"I would like to explain the meaning of compassion, which is often misunderstood. Genuine compassion is based not on our own projections and expectations, but rather on the rights of the other: irrespective of whether another person is a close friend." ~Dalai Lama Most of us believe that in order to be compassionate we have to know how the other person feels and relate to it. In order to feel for someone we need to get into their space and feel what they feel. Many times this leads us to forgetting that we aren't them and will never be… Listening and asking questions is the best way to show compassion, as well as respecting that person's right to do what they decide. Too often we have no idea that we aren't feeling for someone, we are merely projecting how we might feel in the same situation. We believe we are 'helping' when we tell someone why something is or is not good for them. We would do well to heed our own advice since we are actually giving it to ourselves, using the other as a screen to project what is happening for us.
"Projection: The unconscious transfer of one's own desires or emotions to another person: we protect the self by a number of defense mechanisms, including repression and projection."
Just recently a family member asked for positive support around a possible move for her and her immediate family. What she received in return was a good number of supportive replies and a couple of comments that basically told her she was too old to change. That change would be detrimental, not only to her, but to her family as well. It is funny to me that even after asking directly for support she received comments that told her she was making a mistake. What I learned about the person who replied with warnings was that they, themselves, felt they were too old, too saddled, and too stuck to do anything other that what they are doing at this moment. The idea of change is scary for them and they would prefer it if others behaved with similar fears so as to not stir their own issues up. It is always best to never take someone's judgement around how you live your life too seriously. Listen to them, if you choose. Understand that they are telling you about themselves and love them for sharing.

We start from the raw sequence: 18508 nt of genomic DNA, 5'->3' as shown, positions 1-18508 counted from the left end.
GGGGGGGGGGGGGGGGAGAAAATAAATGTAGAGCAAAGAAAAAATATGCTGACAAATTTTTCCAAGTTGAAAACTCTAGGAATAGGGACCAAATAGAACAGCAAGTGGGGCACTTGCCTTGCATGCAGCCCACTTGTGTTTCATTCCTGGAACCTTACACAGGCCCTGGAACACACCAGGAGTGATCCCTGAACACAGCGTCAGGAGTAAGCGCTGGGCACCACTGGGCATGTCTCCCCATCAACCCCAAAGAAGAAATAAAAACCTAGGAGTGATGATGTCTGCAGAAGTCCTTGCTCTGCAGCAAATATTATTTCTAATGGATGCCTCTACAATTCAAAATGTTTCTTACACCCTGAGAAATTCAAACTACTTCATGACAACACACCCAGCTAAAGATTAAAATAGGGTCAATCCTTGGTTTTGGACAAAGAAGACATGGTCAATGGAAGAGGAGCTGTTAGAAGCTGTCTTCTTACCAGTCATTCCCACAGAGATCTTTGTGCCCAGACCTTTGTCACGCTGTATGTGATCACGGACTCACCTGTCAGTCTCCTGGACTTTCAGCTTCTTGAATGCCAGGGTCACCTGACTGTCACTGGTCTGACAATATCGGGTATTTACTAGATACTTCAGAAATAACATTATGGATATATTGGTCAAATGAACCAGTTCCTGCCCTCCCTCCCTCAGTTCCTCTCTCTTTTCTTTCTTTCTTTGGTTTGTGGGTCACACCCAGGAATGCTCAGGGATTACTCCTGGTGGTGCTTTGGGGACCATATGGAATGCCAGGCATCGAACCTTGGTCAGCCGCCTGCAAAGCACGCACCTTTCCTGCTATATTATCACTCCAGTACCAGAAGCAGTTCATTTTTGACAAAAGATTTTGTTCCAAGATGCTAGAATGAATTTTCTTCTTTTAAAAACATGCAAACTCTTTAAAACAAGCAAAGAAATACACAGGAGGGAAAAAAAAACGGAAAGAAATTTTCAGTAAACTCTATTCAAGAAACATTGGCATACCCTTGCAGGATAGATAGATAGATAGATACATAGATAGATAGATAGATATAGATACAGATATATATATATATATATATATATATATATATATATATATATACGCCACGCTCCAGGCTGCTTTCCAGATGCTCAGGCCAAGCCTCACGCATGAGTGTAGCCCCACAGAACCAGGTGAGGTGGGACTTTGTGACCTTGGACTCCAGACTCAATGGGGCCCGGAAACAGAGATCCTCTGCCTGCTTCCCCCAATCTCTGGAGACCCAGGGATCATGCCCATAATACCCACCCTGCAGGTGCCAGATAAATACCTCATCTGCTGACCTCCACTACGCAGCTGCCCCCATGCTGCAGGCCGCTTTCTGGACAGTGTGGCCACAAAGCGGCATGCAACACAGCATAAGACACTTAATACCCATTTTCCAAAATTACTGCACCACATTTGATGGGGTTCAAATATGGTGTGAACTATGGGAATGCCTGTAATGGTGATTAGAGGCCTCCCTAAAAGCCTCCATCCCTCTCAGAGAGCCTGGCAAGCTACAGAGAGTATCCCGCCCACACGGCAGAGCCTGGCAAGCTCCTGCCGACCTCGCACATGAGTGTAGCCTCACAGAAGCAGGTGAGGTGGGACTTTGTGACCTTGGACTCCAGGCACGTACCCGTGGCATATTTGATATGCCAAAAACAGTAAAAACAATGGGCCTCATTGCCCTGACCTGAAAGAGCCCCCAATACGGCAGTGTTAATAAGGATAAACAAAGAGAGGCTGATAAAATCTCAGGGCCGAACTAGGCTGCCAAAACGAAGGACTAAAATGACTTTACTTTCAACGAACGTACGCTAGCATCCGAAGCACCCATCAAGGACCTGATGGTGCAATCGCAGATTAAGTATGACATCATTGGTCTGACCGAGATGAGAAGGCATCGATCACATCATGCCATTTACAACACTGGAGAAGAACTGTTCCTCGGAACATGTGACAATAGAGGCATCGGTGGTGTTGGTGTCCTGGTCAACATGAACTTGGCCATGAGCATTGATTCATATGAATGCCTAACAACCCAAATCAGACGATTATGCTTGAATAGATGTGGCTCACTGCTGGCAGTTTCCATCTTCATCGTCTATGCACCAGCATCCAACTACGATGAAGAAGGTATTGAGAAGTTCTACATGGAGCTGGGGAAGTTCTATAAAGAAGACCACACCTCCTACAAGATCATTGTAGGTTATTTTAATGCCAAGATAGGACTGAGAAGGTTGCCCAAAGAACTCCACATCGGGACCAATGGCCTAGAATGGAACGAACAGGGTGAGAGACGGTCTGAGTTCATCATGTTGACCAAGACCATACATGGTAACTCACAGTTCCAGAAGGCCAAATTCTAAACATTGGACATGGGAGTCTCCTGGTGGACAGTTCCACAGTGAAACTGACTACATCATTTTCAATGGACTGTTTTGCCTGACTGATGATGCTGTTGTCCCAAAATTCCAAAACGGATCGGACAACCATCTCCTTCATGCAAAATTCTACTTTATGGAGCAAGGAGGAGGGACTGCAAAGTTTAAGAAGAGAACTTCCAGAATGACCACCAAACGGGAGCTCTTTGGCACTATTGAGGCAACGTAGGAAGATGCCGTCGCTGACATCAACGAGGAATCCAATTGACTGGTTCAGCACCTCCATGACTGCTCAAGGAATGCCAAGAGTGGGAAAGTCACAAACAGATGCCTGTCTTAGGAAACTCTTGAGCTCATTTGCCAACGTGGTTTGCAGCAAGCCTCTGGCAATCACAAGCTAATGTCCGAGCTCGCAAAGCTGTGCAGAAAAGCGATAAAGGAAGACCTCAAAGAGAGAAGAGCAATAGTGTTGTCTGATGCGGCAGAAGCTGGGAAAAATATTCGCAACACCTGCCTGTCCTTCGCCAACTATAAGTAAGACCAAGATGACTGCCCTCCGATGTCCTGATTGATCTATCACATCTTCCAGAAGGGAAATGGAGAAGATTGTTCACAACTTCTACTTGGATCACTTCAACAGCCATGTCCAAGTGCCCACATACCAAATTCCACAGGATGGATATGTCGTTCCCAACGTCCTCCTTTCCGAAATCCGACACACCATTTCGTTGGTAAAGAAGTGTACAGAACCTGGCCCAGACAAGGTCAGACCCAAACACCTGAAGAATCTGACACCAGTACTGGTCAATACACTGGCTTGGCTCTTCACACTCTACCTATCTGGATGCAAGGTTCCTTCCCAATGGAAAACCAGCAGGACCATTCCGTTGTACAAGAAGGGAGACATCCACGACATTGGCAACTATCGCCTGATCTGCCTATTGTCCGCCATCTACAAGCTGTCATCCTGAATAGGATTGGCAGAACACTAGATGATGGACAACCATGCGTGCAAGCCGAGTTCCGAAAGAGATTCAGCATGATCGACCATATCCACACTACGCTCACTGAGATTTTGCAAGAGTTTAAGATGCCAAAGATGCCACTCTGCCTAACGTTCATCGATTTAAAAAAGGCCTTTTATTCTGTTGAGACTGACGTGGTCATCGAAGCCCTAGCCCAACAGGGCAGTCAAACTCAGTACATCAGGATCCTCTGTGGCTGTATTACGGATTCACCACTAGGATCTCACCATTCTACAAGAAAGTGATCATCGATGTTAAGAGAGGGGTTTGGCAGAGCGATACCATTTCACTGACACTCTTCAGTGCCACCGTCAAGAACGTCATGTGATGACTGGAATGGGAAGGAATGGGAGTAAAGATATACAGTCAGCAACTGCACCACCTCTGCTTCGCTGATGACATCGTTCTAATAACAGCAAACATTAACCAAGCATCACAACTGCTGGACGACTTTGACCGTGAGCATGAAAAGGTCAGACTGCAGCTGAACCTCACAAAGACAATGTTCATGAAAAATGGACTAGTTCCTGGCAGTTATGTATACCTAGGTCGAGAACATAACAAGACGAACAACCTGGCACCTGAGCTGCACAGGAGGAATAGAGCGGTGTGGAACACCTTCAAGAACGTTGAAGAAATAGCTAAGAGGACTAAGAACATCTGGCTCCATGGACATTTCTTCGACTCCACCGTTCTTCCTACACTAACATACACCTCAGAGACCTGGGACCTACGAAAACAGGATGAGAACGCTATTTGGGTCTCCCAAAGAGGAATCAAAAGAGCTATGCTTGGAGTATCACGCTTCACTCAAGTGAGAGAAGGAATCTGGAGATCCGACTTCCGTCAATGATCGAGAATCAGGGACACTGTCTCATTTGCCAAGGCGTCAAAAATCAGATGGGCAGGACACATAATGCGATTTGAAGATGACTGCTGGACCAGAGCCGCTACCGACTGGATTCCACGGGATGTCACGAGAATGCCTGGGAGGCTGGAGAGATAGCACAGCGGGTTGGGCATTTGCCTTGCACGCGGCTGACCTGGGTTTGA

When someone is doing something that isn't what is expected, how do you feel? Are you supportive or are you threatened? Do you feel like they should be following the 'rules' or do you have a twinge of excitement and inspiration with them forging their own way, doing what dare not be done?